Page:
Consumer Courts Must Deal with Abuse of System with a Heavy Hand
The Indian judicial system moves at a snail’s pace, often leaving the justice seeker gasping for breath. The Consumer Protection Act, 1986 (COPRA) was enacted, precisely to beat such endemic delays and provide speedy, cheap and effective consumer grievance redress system. Although consumer courts do not exactly deliver speedy justice, they are faster than civil courts. Unfortunately, there...
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MahaRERA imposes penalty on developer for selling single flats to many buyers, directs refund with interest
In a landmark judgement, Maharashtra Real Estate (Regulation and Development) (MahaRERA) directed a Virar-based developer not only to give full compensation to flat buyers, but also imposed a penalty for the unfair trade practice as defined under RERA.
 
MahaRERA member and adjudicating officer BD Kapdanis, in his judgement on 27 April 2018, while disposing a complaint filed by Sanjay Lohar and Sukhram Kushwah, directed developer Raju Sulire, to pay the penalty of Rs2.50 lakh for indulging in unfair trade practice. Sulire is one of the partners of the ‘Om Mandar Realtors’, along with Ashok Pande.
 
Lohar had booked a flat in project “Mandar Avenue” located at village Dongre Virat (West), after paying Rs32.70 lakh in 2012. The developer had issued an allotment letter on 28 November 2013. Then Lohar came to know that the same flat was sold to one Vishal Khavale on 23 September 2013. Thereafter, the developer offered another flat to Lohar in 2016, but even that flat was sold to another buyer.
 
Similarly Kushwah on 15 May 2012 had booked a flat by paying Rs10 lakh. He was stated to have been issued an allotment letter. However, the developer sold the flat to one Vinay Adhav on 7 March 2014. This flat was sold to one Vinay Choradiya on 18 September 2017.
 
Both the flat buyers complained to MahaRERA against builder for unfair trade practice under section 7 of RERA Act, which authorises the authority to revoke registration of the project under sub Section (3) of Section 7. It also gives discretion to the authority to permit registration to remain valid subject to further terms and conditions as it deems fit in the interest of an allottee.
 
Kapadnis directed the developer to refund Lohar and Kushwah the amounts paid by them, along with simple interest at the rate of 10.05% per annum from the date of receipt of the amount till the amounts are refunded. Besides, the developer was asked to pay Rs20,000 towards cost of the complaint. The developer was also asked to pay a penalty of Rs2.50 lakh on each case on charges of violating section 7.
 
According to social activist Sulaiman Bhimani, MahaRERA has already issued four orders against this developer, but it is for the first time a penalty has been imposed for unfair trade practices. This is expected to clear the muck in real estate, he added.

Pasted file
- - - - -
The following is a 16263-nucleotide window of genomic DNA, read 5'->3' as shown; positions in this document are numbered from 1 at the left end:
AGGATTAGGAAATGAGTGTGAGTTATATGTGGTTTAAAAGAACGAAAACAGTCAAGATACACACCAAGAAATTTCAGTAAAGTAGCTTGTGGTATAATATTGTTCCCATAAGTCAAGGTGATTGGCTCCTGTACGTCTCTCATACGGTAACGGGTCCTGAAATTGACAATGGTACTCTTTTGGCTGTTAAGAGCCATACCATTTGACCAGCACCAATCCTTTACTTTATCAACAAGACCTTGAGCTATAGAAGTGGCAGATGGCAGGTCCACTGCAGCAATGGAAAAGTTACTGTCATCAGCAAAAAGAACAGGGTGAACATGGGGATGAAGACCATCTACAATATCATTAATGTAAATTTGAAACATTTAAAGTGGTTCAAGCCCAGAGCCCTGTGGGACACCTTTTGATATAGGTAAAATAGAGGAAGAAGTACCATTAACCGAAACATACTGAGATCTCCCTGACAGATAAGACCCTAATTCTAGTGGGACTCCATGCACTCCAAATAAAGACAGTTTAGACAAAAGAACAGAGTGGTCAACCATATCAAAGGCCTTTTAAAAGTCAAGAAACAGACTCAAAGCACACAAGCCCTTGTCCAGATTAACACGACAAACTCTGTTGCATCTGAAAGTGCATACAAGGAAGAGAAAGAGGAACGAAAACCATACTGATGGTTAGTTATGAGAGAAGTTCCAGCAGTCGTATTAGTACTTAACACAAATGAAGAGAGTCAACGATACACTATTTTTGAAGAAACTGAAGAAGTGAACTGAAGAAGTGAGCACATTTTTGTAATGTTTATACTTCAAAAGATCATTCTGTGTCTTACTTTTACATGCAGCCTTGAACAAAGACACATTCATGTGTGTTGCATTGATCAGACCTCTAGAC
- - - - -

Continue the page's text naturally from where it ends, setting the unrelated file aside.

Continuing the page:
One more complaint against ‘Om Mandar Realtors’ filed by Bhojpuri actor Sudeep Pandey is pending with the Mumbai Police. Pandey, in a letter to the Deputy Commissioner of Police (DCP) has alleged threat to him by Sulure, in whose housing project, he had booked flats and is yet to get possession despite paying full cost of the flats.
 
In the letter dated 5 May 2018, Pandey stated he had bought two 2BHK flats in Mandar Heights, at village Dongare, in Virar (west) during 2013. He paid Rs48.06 lakh as total cost of the flat at Rs24.03 lakh per flat each (flat No 104 and No 304). The sale deeds were registered on 24 July 2013 at Registrar’s office in Virar.
 
The flats were booked through two agents Rohit Naval and Dharam Pal both based in Virar.  
However when Pandey visited the site on 24 January 2018, he noticed that flat No 104/K was sold to one Mukesh Agarwal and flat No 304/K was sold to one Prabhavati  S Chaudhari as per the name plates on the door.
 
Subsequently Sulure, the developer asked Pandey to cancel his flat bookings and gave him some cheques as refund cost. However the cheques were bounced. Sulure also allegedly threatened Pandey with dire consequences and there was also an attempt to attack him. Since Pandey was unable to visit the site fearing attack, he filed the complaint with Mumbai police, seeking urgent help in the matter.
 
When contacted, Senior Police Inspector Kolekar of Arnala police Station (Virar West) said that he was on medical leave. The cell phone numbers of Sulure continued to remain engaged all through out. His manager Bhagwan Chawan also could not be reached till writing this story. 
 
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COMMENTS

Amey Dhumaskar

9 months ago

I am also one of the victim of their fraud. So, what i did to get my refund is the loan i have taken from the bank against their property to purchase. I have logged complaint against the bank for approving the loan on property of Mandar housing to purchase without conducting the technical search report of property. By doing contineous follow ups with NHB/RBI over my valid complaint id i made bank to make pressure on builder to get my fund back. Finally bank surrendered and got ready to resale the flat to builder on same rate. I have got my all refund by builder with interest and down payments ....get involve the banks whoes are approving the loan of any individuals without conducting the property technical search report

REPLY

Adv Prashant Jadhav

In Reply to Amey Dhumaskar 7 months ago

Make complaint against said builder before RERA

Gupta

10 months ago